They litter our cars, our wallets, and make an unpleasant mess in the washing machine when left in pockets. They’re never around when you need them, but always there when you don’t. And yet, receipts are a key component to every purchase we make.

Most people don’t put much thought into the information printed on the receipt they receive from their favorite coffee shop or home goods store. They either crumple the paper up or toss it in the nearest trash bin. But when it comes time to balance the checkbook, add points to your loyalty accounts, or return an item, that receipt becomes far more valuable.

Flux understands how important receipts are — but also how annoying they can be. That’s why the U.K. startup created a service that links your bank card to the point of sale systems of many popular retailers.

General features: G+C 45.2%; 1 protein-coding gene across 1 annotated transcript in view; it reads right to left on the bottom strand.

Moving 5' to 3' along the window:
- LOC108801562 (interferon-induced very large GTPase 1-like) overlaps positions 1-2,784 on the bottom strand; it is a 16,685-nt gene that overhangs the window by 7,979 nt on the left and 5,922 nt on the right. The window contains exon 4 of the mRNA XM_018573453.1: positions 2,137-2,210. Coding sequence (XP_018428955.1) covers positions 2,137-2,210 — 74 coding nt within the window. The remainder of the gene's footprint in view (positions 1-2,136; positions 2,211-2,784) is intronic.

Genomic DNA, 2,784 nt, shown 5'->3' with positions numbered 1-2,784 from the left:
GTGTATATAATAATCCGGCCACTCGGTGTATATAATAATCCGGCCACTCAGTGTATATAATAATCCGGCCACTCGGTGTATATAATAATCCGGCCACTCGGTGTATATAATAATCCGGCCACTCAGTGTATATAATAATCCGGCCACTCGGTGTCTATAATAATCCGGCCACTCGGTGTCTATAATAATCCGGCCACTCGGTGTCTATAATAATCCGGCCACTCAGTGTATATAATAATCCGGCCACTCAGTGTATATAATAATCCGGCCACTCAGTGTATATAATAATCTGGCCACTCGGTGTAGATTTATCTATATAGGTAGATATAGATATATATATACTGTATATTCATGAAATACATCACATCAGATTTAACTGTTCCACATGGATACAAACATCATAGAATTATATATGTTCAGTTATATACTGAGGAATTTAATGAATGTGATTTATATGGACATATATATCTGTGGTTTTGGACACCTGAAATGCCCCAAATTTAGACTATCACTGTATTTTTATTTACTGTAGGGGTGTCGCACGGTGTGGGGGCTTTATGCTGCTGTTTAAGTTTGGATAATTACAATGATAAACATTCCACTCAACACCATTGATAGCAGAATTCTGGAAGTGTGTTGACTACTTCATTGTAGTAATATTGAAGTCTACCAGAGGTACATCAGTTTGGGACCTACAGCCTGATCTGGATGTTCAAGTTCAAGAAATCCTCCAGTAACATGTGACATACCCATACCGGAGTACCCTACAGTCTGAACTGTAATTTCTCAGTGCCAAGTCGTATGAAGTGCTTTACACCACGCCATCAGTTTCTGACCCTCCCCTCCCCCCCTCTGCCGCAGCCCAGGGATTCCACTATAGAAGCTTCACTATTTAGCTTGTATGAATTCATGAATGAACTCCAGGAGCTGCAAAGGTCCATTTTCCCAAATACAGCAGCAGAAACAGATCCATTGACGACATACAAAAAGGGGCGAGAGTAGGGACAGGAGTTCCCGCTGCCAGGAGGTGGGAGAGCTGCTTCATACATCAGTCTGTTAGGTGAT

Monzo Receipt Whenever you swipe, tap, or insert your card to make a purchase, the receipt data from the sale transfers to your banking app. So, instead of simply showing the purchase amount for the transaction, users can expand that data and get all of the information normally found on a receipt.

This can help consumers not only track and understand their spending habits, but it can also link to several popular retail loyalty programs, allowing its users to skip the need to separately swipe a merchant’s loyalty card (or even keep it in their wallet).

“We want to make receipt data accessible and standardized globally,” said Roisin Levine, Head of Banks at Flux. “Receipts have interesting and unusual information for consumers and for merchants — but they’re often just a piece of paper that gets thrown away.”